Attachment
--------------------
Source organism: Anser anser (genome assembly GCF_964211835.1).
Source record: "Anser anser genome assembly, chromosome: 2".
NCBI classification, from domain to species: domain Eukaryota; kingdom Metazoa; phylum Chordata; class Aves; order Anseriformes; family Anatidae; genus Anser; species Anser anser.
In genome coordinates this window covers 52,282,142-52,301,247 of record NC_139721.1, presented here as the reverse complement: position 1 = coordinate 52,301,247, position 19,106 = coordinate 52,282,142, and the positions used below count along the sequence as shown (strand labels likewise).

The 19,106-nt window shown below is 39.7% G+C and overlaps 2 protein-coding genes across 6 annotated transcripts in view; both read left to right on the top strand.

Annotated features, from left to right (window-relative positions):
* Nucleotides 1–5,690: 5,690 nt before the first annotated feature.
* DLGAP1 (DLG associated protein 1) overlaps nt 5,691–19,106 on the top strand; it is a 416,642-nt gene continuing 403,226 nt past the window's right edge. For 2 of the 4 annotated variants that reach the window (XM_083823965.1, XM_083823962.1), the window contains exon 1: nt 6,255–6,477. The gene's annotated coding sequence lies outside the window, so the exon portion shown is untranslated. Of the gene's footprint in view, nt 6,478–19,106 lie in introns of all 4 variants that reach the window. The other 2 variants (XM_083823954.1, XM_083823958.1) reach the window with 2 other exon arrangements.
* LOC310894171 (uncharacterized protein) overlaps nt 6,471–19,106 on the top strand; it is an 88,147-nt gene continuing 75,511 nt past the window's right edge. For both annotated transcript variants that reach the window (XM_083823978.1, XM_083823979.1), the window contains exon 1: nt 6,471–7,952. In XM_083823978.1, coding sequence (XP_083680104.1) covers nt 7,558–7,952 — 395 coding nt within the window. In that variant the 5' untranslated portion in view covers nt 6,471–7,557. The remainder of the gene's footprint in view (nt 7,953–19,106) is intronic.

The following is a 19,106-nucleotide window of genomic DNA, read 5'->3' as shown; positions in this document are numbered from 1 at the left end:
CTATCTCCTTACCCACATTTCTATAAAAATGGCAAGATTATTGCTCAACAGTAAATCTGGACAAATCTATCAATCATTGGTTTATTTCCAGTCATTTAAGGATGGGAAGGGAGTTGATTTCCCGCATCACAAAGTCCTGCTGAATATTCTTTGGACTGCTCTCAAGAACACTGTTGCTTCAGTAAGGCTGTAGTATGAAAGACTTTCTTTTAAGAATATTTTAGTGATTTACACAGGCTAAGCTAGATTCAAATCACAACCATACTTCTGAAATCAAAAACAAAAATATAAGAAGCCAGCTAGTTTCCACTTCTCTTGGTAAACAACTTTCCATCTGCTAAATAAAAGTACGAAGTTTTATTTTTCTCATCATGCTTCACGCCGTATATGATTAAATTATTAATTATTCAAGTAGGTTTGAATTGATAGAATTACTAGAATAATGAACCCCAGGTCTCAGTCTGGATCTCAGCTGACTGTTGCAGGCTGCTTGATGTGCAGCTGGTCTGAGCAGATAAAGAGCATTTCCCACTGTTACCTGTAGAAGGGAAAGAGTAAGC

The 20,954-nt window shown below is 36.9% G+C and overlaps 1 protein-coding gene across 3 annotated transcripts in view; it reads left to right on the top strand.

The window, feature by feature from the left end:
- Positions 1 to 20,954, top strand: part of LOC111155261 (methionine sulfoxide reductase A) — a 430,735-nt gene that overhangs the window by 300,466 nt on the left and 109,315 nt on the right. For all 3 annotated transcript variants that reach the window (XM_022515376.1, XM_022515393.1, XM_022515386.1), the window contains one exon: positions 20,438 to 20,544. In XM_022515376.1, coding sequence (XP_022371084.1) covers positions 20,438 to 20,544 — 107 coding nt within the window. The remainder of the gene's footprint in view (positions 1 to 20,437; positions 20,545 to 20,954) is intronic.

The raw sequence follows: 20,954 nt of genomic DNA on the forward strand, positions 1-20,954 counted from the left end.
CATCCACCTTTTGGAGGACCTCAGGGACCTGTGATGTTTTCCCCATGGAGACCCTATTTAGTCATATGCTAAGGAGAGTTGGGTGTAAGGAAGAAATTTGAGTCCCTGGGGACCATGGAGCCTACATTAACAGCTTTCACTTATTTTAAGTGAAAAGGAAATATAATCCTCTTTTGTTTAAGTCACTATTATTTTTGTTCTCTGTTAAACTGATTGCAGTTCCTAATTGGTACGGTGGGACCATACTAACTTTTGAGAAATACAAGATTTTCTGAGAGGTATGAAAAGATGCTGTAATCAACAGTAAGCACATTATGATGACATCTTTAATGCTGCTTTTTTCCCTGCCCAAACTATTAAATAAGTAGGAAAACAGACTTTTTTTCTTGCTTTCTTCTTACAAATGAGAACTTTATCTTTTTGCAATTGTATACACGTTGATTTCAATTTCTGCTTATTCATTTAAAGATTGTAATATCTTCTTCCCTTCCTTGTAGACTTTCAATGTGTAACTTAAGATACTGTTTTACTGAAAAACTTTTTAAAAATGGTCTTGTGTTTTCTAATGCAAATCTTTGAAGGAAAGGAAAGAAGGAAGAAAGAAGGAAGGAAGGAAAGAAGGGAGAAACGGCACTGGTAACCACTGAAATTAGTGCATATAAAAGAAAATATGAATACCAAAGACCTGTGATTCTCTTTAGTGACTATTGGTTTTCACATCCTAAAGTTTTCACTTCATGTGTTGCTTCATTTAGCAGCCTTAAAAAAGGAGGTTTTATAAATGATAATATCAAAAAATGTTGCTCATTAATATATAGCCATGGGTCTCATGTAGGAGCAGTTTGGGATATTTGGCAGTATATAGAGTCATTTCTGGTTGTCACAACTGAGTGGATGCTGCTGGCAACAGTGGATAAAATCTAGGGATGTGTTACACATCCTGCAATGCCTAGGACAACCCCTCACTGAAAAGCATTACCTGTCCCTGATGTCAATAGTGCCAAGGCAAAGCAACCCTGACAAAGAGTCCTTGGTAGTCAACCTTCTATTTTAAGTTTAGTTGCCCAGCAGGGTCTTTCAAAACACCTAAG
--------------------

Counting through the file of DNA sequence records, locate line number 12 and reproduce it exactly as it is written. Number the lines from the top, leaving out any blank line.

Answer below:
The 20,954-nt window shown below is 36.9% G+C and overlaps 1 protein-coding gene across 3 annotated transcripts in view; it reads left to right on the top strand.